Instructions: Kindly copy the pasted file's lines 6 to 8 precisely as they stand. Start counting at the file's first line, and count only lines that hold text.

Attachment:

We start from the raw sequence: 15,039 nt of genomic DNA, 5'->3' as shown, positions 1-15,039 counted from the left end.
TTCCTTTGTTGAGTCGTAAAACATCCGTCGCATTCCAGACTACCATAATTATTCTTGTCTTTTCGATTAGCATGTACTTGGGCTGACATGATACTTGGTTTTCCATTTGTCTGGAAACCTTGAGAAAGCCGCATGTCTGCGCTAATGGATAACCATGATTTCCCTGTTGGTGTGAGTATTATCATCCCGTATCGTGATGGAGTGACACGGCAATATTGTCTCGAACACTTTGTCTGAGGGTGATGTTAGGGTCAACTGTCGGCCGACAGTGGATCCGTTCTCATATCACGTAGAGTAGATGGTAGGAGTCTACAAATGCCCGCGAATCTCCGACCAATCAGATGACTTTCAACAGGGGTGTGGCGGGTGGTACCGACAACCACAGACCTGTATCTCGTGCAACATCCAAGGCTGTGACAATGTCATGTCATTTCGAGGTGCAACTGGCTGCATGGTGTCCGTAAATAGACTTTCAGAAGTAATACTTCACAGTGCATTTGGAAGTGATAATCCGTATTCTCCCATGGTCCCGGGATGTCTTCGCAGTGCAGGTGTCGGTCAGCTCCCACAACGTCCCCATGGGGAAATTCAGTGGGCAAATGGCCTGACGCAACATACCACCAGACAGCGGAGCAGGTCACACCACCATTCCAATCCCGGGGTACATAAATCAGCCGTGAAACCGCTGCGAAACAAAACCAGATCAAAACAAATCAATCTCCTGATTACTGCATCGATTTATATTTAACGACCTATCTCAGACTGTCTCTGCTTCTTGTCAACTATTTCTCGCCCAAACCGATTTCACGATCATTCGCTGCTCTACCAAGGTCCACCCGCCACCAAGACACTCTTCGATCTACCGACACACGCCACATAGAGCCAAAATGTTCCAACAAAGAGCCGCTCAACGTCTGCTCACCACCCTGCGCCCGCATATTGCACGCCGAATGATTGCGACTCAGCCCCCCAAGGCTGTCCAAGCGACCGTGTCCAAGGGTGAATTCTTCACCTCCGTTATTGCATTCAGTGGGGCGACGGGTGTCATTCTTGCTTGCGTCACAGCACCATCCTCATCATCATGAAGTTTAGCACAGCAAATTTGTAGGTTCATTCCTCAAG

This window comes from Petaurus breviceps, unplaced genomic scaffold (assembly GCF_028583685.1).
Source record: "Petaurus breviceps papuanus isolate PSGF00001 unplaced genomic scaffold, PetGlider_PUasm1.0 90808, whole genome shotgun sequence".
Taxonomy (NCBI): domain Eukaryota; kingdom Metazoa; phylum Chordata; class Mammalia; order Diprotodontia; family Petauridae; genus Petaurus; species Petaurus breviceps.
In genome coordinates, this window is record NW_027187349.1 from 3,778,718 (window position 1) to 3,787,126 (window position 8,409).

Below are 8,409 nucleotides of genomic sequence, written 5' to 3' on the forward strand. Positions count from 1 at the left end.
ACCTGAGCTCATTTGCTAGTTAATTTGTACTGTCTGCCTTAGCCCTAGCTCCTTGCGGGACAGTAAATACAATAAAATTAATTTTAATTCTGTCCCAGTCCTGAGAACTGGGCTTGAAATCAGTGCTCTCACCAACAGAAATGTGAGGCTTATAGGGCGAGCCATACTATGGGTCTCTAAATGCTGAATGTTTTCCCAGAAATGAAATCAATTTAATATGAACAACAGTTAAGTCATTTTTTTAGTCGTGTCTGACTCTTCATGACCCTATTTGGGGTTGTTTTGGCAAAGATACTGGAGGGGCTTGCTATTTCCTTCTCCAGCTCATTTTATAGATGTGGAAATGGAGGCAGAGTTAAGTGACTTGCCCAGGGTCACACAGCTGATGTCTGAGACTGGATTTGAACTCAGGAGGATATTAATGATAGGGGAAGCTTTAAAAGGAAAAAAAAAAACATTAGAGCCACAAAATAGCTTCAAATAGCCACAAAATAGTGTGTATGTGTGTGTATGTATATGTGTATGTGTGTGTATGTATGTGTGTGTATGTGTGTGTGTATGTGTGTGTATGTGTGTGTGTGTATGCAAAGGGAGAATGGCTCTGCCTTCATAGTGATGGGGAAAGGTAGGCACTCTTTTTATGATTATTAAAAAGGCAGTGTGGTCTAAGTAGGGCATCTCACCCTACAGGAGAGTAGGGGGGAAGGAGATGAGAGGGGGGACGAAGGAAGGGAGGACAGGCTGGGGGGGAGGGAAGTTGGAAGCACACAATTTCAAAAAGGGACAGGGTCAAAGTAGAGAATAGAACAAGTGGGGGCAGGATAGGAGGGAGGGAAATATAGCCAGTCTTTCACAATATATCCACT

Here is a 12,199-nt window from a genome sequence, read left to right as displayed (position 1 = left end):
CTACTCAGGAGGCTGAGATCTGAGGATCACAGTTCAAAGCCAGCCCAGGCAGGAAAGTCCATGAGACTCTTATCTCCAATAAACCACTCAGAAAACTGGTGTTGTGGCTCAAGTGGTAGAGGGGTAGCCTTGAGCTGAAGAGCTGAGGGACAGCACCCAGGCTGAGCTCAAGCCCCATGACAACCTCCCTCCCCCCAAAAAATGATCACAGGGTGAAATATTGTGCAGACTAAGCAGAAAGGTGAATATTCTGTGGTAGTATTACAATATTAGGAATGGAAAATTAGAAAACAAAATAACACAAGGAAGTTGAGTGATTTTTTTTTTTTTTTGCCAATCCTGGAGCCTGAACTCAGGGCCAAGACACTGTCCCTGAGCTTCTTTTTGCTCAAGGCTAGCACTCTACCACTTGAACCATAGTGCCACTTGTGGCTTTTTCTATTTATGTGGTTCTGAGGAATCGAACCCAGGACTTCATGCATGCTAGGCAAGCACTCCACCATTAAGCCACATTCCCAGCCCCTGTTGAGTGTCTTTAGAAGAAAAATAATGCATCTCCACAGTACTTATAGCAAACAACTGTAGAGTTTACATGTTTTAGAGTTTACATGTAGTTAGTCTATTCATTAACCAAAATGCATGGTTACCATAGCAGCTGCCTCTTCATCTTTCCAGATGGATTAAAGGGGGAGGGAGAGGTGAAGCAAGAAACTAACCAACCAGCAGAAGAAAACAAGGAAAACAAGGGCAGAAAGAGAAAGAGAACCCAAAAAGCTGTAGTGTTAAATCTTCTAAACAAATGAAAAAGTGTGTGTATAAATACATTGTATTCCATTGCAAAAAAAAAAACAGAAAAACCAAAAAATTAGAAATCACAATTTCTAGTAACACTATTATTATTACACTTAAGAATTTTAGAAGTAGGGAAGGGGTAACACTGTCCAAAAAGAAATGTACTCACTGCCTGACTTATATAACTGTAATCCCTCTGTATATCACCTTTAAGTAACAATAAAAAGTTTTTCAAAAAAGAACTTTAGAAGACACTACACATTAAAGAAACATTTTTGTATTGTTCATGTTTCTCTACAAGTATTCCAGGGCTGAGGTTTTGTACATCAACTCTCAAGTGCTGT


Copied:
In genome coordinates, this window is record NW_027187349.1 from 3,778,718 (window position 1) to 3,787,126 (window position 8,409).

Below are 8,409 nucleotides of genomic sequence, written 5' to 3' on the forward strand. Positions count from 1 at the left end.
ACCTGAGCTCATTTGCTAGTTAATTTGTACTGTCTGCCTTAGCCCTAGCTCCTTGCGGGACAGTAAATACAATAAAATTAATTTTAATTCTGTCCCAGTCCTGAGAACTGGGCTTGAAATCAGTGCTCTCACCAACAGAAATGTGAGGCTTATAGGGCGAGCCATACTATGGGTCTCTAAATGCTGAATGTTTTCCCAGAAATGAAATCAATTTAATATGAACAACAGTTAAGTCATTTTTTTAGTCGTGTCTGACTCTTCATGACCCTATTTGGGGTTGTTTTGGCAAAGATACTGGAGGGGCTTGCTATTTCCTTCTCCAGCTCATTTTATAGATGTGGAAATGGAGGCAGAGTTAAGTGACTTGCCCAGGGTCACACAGCTGATGTCTGAGACTGGATTTGAACTCAGGAGGATATTAATGATAGGGGAAGCTTTAAAAGGAAAAAAAAAAACATTAGAGCCACAAAATAGCTTCAAATAGCCACAAAATAGTGTGTATGTGTGTGTATGTATATGTGTATGTGTGTGTATGTATGTGTGTGTATGTGTGTGTGTATGTGTGTGTATGTGTGTGTGTGTATGCAAAGGGAGAATGGCTCTGCCTTCATAGTGATGGGGAAAGGTAGGCACTCTTTTTATGATTATTAAAAAGGCAGTGTGGTCTAAGTAGGGCATCTCACCCTACAGGAGAGTAGGGGGGAAGGAGATGAGAGGGGGGACGAAGGAAGGGAGGACAGGCTGGGGGGGAGGGAAGTTGGAAGCACACAATTTCAAAAAGGGACAGGGTCAAAGTAGAGAATAGAACAAGTGGGGGCAGGATAGGAGGGAGGGAAATATAGCCAGTCTTTCACAATATATCCACT